Thetford: A town defined by growth and development
PUBLISHED: 06:00 01 March 2019 | UPDATED: 11:21 01 March 2019
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In the second of our series focusing on key issues in some of our largest towns Conor Matchett puts the spotlight on Thetford
From a population of 5,000 to more than 24,000 in the space of 150 years, Thetford’s growth has been rapid, substantial, and at times unwanted.
Even today, 50 years after the first families from London moved into the Abbey Farm estate, the town continues to expand.
Over the next decade Thetford will see another 5,000 homes built as part of the sustainable urban extension which will see a town many believe to be already straining at the seams grow to around 40,000 people.
While schools and a community centre, as well as cycle lanes and bus routes are planned as part of the new estate, there is little in the way of plans for new doctor’s surgeries, dentists, or a new secondary school.
The mayor of Thetford, Roy Brame, who is also a district and county councillor, said the town needs to grow to make the most of the opportunities it has, such as the Thetford Enterprise Park.
He said: “I have always said you have got a choice. You can go back to the 1940s, let these factories close and fall down, nobody will go there and no-one will go there and the town will get smaller and the few people who live here will have quite a nice lifestyle.
“They will live here and they have got a Sainsburys and a Tesco and life will go on, or you look at the area you live in and say this should be the place that everybody wants to live and not just in Norfolk.”
Mr Brame pointed out doctors and dentists only arrive after development, and criticised a planning system which can leave towns short of services.
He added: “I do understand the concerns. With the new houses in the second phase the schools are in the plans. I think people will see that type of infrastructure.
“Unfortunately today the doctors and dentists become a bigger problem because it is not something we can legislate for.”
Terry Jermy, a town, district and county councillor, spoke against the new development at the planning inquiry but now believes the development is necessary.
He said: “There will be demand for more services to go with them, it’s not happy days you are just going to get a lot of money, there will be a requirement for us to provide new services.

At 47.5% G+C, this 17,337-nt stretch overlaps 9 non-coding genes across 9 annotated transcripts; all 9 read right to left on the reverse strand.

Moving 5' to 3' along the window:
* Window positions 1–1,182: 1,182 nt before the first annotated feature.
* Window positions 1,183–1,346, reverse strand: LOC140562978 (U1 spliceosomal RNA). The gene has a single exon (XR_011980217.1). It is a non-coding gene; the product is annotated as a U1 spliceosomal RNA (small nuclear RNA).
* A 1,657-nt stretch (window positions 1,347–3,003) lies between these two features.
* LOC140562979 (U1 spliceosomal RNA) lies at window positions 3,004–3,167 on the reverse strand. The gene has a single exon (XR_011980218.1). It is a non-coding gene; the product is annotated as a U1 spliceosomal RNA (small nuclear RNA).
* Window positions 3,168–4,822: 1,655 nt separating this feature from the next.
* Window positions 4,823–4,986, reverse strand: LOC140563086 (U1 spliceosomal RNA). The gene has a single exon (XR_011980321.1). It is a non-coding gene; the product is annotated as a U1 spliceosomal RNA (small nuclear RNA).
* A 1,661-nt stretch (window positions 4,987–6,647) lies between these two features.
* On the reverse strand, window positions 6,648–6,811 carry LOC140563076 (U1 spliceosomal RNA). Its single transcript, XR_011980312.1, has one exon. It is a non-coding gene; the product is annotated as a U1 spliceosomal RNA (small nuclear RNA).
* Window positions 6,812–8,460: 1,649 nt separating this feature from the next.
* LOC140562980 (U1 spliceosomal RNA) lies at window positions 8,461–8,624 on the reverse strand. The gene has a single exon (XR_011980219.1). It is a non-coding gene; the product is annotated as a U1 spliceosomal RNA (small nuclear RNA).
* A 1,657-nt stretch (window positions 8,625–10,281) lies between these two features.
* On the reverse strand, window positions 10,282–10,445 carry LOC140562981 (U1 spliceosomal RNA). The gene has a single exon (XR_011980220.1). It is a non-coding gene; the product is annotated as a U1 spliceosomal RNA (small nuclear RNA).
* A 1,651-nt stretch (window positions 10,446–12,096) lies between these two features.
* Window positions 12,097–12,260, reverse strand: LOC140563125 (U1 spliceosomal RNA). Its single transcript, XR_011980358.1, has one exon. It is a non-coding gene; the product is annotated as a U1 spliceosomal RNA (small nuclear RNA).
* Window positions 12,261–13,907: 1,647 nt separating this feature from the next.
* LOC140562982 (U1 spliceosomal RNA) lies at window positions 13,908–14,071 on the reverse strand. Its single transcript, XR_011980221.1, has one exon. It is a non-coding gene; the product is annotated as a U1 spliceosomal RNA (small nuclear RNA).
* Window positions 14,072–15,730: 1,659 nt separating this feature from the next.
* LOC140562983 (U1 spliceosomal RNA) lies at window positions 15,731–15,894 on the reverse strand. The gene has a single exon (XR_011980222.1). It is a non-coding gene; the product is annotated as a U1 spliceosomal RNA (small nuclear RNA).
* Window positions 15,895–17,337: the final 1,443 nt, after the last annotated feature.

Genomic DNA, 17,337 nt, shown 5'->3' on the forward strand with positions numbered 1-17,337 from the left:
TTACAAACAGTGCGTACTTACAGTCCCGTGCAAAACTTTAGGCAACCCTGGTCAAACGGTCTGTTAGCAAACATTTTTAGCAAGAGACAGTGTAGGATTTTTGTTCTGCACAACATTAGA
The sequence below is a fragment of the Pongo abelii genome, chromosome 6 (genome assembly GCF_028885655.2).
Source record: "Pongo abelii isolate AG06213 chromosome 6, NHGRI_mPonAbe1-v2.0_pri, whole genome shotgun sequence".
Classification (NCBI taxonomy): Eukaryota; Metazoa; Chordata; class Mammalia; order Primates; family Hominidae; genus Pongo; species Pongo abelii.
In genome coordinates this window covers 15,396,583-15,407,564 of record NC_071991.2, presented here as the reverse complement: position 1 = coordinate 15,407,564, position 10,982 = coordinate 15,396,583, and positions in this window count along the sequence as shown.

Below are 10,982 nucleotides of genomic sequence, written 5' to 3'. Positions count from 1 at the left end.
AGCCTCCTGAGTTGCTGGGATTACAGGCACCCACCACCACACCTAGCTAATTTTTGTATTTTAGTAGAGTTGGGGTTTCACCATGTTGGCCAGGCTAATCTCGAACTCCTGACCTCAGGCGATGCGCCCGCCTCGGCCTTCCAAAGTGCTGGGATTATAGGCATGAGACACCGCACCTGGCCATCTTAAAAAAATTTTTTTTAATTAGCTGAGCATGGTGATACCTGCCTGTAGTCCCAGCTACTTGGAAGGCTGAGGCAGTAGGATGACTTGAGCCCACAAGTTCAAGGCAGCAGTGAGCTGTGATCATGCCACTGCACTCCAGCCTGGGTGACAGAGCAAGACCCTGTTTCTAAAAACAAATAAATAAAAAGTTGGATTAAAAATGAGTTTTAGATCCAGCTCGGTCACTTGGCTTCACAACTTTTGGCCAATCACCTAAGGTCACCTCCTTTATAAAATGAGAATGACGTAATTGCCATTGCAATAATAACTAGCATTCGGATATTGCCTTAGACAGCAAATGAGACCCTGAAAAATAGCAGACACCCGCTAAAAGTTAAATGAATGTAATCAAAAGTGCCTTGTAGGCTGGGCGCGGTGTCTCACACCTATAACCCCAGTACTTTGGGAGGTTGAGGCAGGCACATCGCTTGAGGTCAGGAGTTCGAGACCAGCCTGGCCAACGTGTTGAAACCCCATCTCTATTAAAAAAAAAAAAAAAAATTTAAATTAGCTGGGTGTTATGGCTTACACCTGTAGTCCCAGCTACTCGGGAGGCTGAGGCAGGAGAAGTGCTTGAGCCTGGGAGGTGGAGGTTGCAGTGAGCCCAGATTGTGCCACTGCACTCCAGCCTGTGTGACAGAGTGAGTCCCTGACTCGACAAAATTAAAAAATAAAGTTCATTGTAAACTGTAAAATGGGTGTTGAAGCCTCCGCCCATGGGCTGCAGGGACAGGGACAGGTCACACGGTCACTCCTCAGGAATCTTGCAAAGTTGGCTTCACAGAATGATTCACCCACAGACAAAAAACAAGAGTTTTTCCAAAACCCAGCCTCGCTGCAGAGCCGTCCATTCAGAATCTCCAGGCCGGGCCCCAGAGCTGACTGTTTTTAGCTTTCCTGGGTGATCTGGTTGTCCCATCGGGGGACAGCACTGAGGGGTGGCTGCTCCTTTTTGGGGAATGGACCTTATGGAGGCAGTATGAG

“Thetford was always going to grow, the land was there and housing is needed. I think the priorities of the right sort of housing we don’t have enough of.
“Rents in Thetford are very high as a proportion of people’s income there is an imbalance but lots of issues we face are the same as other areas particularly around doctors and dentists and the town centre.”
A town of integration and immigration
Thetford’s recent history has been dominated by migration into the town.
People have arrived into Thetford from not only eastern European countries such as Poland, Russia, and Lithuania in recent years, with the Portugeuse arrival at the end of last century sandwiched by families arriving from London in the 1960s and 70s.
Integrating cultures and different world views has always been a challenge for the town, but one shining example of where it can work is Teaching Polish Language in Thetford, based out of the Charles Burrell Centre.
Run by Anna Gasiorowska, who moved to Norfolk for a better education for her children, there was a clear need to provide quality Polish language education for the large diaspora in the town.
She said: “The polish community is second and third generation. Thetford is amazing. I do find some polish people can be closed off and don’t want to speak with English people.
“But I want to try even if I do get confused sometimes. The mix is a good thing.”
For Mrs Gasiorowska, the difficult relationship between eastern European migrants and English people is understandable, but that both sides must make an effort.
She added: “I teach polish language to English people such as doctors.
“I know some people worry about money and some worry about foreign people taking their jobs and benefits, but I have English friends and nobody has said that I am bad.”
Not everything is plain sailing for people in the polish community and while it is clear integration has been a long term problem, Mrs Gasiorowska says that she understands why it is difficult for some to accept new people into the town.
She said: “Others say that polish people only stay at shops and drink beer, but this is beer that English people drink as well because it is very cheap and very strong.
“I do try to understand English people because if you do live here for only five/ten years it is not your home, it is like a hotel, you don’t worry about the walls or the decorations or the furniture so I understand where that comes from.”
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